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‘A significant step’
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‘A significant step’

In 1990, a national commission reviewed a broken health-care system and issued the following recommendations: universal health insurance coverage, free choice of competing health plans, a minimum benefits package, maximum waiting times for service provision, and clear definitions of how the system would be financed.

By historical American standards, this would be considered a radical reform. In fact, it is the basis of Israel’s national health plan. The recommendations were contained in a seminal report by the Netanyahu Commission.

Israel’s national health-care plan is not perfect, but its wide popularity, enviable cost containment, and the coverage it extends across its diverse and demanding population provide an important contrast to America’s “system,” which leaves tens of millions without health coverage, creates a climate of economic anxiety among employers and employees, and offers few incentives for controlling runaway costs. The health-care debate has lasted as long as it has because too many Americans have become convinced, thanks to an array of cynical interest groups, that any change will only be for the worse, as counter-intuitive as that sounds.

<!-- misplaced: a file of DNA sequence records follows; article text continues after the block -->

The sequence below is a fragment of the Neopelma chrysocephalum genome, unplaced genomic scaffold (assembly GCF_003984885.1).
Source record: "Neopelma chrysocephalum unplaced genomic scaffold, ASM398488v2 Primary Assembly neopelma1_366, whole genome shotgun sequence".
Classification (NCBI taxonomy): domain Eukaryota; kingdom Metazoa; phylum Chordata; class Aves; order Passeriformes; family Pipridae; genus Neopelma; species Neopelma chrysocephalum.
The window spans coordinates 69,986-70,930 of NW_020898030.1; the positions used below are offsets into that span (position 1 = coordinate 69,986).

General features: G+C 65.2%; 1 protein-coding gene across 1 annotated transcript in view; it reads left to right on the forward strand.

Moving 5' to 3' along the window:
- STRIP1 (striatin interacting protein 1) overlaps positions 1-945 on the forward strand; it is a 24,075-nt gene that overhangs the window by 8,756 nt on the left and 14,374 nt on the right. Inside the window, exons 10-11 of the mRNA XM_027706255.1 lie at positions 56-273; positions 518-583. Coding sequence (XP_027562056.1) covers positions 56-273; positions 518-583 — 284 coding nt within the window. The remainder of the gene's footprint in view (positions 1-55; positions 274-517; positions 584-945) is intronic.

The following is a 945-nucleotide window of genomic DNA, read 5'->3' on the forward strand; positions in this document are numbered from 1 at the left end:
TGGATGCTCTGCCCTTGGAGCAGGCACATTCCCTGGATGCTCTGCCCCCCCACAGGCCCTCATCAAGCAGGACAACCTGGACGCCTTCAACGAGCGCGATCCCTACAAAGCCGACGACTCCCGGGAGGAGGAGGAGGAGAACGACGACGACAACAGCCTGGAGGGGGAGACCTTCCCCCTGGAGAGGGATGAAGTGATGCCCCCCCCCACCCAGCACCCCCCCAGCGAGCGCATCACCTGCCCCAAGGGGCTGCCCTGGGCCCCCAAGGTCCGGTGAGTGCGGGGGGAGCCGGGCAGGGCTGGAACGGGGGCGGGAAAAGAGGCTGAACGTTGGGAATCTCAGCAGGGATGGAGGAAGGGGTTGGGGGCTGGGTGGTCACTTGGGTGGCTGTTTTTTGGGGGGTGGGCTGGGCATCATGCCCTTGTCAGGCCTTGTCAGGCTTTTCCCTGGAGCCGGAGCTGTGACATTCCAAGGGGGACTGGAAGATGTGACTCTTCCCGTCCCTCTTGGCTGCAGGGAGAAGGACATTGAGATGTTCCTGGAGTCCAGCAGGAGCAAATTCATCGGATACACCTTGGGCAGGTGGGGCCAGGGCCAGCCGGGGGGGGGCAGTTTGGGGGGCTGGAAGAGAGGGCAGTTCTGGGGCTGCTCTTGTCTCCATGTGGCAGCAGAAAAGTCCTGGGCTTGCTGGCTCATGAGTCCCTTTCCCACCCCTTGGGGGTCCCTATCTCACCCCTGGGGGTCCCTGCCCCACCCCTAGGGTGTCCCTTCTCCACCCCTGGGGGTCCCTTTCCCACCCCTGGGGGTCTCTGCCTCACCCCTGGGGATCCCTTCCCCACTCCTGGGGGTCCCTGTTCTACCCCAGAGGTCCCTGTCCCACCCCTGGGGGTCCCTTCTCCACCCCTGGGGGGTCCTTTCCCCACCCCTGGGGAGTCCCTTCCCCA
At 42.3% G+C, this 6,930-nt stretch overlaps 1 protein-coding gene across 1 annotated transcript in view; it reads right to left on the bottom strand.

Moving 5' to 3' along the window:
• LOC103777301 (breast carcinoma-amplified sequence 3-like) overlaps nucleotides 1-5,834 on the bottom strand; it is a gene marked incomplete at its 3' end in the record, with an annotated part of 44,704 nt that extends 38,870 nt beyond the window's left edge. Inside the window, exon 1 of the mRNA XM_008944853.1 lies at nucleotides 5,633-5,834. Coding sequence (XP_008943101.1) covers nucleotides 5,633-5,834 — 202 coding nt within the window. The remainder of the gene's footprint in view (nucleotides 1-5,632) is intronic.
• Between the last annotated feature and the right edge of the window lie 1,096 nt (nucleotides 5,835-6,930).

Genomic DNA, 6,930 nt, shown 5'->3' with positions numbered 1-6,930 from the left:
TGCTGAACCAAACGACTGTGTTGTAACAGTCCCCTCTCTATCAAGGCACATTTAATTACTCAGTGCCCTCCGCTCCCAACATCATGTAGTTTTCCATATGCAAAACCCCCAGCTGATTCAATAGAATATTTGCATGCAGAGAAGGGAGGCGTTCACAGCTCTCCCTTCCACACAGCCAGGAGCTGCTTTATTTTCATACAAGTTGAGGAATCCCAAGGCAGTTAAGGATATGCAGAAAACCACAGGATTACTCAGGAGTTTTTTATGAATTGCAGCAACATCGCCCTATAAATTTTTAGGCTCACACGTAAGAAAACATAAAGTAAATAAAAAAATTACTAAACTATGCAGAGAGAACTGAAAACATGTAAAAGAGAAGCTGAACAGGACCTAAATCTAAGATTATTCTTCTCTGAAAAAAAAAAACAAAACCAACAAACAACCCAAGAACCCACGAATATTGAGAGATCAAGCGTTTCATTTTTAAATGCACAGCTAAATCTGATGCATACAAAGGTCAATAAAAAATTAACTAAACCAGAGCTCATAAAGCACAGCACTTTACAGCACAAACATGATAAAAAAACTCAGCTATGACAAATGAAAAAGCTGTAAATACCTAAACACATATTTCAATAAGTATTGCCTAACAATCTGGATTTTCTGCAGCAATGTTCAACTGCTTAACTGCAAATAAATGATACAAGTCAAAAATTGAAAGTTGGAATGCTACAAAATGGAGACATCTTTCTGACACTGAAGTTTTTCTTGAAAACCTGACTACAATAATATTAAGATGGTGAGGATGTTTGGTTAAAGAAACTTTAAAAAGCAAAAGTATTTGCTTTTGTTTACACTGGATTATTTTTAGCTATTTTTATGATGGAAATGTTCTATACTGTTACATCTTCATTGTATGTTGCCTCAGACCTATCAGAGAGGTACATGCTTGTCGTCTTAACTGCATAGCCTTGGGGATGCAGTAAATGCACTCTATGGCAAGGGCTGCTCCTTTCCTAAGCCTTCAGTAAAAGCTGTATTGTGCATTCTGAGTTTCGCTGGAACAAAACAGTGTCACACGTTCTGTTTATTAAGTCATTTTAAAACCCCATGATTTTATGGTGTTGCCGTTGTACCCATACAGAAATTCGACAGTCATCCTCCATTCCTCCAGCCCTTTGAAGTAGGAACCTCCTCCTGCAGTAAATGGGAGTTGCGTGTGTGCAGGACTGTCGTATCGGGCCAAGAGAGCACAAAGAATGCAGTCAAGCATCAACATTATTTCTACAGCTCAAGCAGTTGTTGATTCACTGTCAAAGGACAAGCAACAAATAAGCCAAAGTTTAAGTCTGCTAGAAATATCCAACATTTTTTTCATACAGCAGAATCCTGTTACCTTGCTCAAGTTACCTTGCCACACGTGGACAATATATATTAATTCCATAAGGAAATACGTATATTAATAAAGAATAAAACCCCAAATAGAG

Congress is at last speeding toward adoption of a health-care bill. According to the Religious Action Center of Reform Judaism, a tireless proponent of health-care reform, the legislation will expand coverage to millions of Americans, protect low-income and vulnerable populations, promise quality affordable care, and rest on a financially sustainable foundation. The bill has been a long time coming and is hardly the cure-all activists had long hoped for. But it does constitute, as the RAC’s Mark Pelavin put it, “a significant step toward establishing health-care coverage as a right and not a privilege in our country.” Pelavin and activists at other major Jewish groups are relieved that a bill may at last be signed, even as they recognize its problematic components, including restrictions on women’s access to abortion and reproductive health care.

A compromised bill, however, is better than no bill at all. Our hope is that Americans of all political persuasions can rally around this legislation, embrace the change, and recognize that the kind of health-care security Israelis take for granted is the least we can expect from a nation as rich and great as our own.

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